We need more ladies to be medical scientists especially at the principal level. Currently there is little variety in principal scientists that we have in the field of Human Genetics.
What is the biggest challenge you have encountered so far in your journey as a scientist and how did you overcome it?
I would say the lack of resources, such as finances, to pursue research, as well as the lack of experienced researchers to supervise and mentor junior scientists. I have also found it challenging to study part-time while working full time. It has not been an easy road, as diagnostic work can be overwhelming, but the thirst for knowledge pushed me to study further and do research. I registered for my PhD and that allowed me to apply for the NRF-Thuthuka funding for the PhD-Track, which was fortunately successful. That’s when doing research became easier because I could order my research reagents and control the number of patients I needed to enrol in my research.
Which undergraduate degree should someone enrol in, in order to become a specialist in your field?
To become a specialist in my field means to be a Principal Scientist in Human Genetics.
It starts with a third-year average mark of 65% or greater, with at least one major in a bachelor’s degree in a biologically-related discipline (genetics, physiology, human biology, microbiology, biochemistry etc.). This needs to be followed by a BSc Honours (Human Genetics), a master’s degree in Human Genetics, registration with HPCSA as a Medical Scientist and then achieving a PhD degree in Human Genetics.
Share a turning point or defining moment in your work as a scientist?
For me a turning point was when I eventually registered for my PhD and secured funding to do research. Research and acquiring new knowledge is everything for a senior scientist. That allowed me the opportunity to supervise students under my research and also travel abroad and locally to attend scientific meetings and courses. The defining moment was during the recruitment of patients and their relatives for my study. I realised what an impact this research is having. Parents realised that they are not the only ones whose child has a genetic disorder. Many people in our communities do not know what genetic disorders are until, somehow, they are affected by a genetic disorder. Even so, we still see that parents blame each other for having a child with a genetic disorder. This begs the need for education in simpler terms using African languages that our rural communities understand.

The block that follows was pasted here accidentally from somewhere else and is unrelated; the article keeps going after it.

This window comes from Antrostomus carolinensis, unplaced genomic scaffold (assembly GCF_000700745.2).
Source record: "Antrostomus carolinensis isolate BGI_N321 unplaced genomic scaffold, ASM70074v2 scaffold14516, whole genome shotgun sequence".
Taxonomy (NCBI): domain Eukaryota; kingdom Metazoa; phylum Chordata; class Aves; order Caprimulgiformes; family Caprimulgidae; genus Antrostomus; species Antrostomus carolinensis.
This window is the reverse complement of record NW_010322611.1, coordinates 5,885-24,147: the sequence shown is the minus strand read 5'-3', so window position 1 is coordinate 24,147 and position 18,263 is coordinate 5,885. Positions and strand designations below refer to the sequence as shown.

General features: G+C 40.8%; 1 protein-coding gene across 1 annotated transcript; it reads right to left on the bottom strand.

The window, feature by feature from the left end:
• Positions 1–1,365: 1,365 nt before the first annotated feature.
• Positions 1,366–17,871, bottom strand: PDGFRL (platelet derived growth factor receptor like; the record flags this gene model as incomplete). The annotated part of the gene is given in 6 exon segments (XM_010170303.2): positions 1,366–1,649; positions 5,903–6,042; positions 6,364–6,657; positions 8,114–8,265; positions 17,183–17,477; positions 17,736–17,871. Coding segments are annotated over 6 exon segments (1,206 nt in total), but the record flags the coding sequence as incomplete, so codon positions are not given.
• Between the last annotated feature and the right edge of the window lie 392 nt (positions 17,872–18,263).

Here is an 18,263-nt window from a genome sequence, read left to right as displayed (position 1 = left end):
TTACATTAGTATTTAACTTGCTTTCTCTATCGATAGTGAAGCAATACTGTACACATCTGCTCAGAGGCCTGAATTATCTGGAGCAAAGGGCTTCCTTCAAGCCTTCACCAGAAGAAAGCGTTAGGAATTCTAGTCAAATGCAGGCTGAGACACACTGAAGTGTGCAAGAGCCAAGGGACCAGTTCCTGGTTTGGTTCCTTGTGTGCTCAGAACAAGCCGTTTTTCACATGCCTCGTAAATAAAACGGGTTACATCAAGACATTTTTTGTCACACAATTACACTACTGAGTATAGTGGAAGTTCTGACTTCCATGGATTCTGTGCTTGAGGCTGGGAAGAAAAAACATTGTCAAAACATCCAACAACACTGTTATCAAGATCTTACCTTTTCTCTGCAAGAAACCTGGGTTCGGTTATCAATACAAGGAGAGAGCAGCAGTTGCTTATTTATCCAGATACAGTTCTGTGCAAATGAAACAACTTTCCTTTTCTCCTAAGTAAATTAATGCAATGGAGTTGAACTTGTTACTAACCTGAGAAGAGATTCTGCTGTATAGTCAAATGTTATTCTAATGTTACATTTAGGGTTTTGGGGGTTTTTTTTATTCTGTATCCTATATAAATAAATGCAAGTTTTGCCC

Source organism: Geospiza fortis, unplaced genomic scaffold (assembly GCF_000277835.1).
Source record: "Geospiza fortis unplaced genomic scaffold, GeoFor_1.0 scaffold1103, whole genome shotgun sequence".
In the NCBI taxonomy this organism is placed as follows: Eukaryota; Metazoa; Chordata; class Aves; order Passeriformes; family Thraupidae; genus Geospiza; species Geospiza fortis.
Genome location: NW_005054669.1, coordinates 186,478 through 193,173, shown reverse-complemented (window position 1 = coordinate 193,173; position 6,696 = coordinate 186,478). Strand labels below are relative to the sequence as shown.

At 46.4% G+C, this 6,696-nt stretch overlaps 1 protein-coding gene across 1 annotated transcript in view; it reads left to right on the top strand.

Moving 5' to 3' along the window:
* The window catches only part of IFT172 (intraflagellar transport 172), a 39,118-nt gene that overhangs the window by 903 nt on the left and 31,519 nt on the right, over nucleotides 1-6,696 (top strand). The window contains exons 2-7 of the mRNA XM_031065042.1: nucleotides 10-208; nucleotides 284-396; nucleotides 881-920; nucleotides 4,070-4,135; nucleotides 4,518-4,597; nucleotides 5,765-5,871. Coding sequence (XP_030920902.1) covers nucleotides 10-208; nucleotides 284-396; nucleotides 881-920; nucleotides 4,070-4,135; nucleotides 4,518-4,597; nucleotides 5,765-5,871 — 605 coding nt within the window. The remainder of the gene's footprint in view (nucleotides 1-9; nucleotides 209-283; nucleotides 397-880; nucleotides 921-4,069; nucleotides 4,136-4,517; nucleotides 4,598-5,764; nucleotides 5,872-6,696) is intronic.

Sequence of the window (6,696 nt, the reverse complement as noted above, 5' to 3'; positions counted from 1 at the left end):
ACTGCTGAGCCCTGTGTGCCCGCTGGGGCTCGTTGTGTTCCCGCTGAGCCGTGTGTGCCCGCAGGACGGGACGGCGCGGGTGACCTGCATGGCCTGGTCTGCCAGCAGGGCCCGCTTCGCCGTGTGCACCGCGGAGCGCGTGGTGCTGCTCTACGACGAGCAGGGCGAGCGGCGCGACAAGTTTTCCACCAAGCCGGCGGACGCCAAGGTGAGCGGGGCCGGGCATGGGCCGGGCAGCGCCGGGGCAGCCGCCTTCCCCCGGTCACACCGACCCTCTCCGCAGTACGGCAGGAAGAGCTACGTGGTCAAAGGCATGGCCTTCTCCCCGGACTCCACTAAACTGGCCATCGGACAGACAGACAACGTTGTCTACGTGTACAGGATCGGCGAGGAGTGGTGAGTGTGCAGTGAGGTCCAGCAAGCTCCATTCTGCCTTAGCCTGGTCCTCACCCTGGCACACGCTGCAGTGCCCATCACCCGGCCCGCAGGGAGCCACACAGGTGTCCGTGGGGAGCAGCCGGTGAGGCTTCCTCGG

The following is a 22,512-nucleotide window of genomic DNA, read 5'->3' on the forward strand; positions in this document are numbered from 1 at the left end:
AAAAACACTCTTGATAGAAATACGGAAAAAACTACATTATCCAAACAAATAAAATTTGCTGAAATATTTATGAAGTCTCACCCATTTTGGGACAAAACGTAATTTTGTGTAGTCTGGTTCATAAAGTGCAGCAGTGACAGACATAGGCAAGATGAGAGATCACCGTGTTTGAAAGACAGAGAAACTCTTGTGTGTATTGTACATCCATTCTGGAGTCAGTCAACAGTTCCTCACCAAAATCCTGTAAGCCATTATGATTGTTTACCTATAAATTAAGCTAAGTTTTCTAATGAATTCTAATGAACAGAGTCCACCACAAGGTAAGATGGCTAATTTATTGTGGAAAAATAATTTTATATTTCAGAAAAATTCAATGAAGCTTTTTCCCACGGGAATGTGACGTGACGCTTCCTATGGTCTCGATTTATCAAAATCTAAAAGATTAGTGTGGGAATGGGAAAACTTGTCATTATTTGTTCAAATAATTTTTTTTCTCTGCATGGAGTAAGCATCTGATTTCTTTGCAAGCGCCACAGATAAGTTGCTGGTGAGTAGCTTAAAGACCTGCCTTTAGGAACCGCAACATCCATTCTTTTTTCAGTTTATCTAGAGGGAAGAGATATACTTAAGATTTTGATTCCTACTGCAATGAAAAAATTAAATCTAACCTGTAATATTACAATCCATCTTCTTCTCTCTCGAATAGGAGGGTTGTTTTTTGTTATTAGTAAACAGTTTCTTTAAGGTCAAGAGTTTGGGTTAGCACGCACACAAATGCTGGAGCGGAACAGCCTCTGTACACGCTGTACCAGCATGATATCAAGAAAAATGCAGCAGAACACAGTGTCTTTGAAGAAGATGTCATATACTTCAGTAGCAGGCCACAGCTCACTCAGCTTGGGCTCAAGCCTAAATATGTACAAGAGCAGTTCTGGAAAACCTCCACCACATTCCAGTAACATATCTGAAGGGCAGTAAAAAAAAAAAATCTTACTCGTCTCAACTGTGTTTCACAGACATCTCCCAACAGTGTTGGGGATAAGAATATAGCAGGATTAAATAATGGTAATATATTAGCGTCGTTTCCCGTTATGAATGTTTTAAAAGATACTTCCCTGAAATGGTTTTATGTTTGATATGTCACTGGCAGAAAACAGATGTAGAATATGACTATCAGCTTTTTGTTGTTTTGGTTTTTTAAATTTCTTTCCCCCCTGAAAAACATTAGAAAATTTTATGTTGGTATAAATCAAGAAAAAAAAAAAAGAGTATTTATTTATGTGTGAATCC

So, during the recruitment clinics for my research, I picked up that when I explained my research to the patients and their relatives using the language they understand, they actually had more questions and they were engaging more than when English is used. This begs the need for more genetics health professionals that are of African ancestry, as this will assist in the language barrier that we have observed. There is a need to expand genetics teaching and training to other hospitals, as currently Human Genetics Clinics are available through academic hospitals only. This will help in identifying these disorders earlier in life so the necessary management and care can be offered.
What is your advice to young, aspiring female scientists and students?
Be sure studying medical science is your passion, be sure becoming medical scientist is your passion. I have come to realise that if you are not passionate about this and you are doing it just for employment, you might be very unhappy and miserable. Love the field, not the remuneration.
What is your next move career wise and what are you most looking forward to?
Upon completion of my PhD, I will have one of the requirements needed for one to become a Principal Scientist, which is what I am working towards. I am looking forward to graduating and having this PhD ‘in the bag’. This will be followed by more funding applications and student supervisions so that we can do research that really impacts our communities, especially in government state hospitals. I would like to implement ways to undertake quality genetic diagnostic tests in a cost-effective manner, so that many patients benefit and get all the healthcare and management they need for their genetic disorders.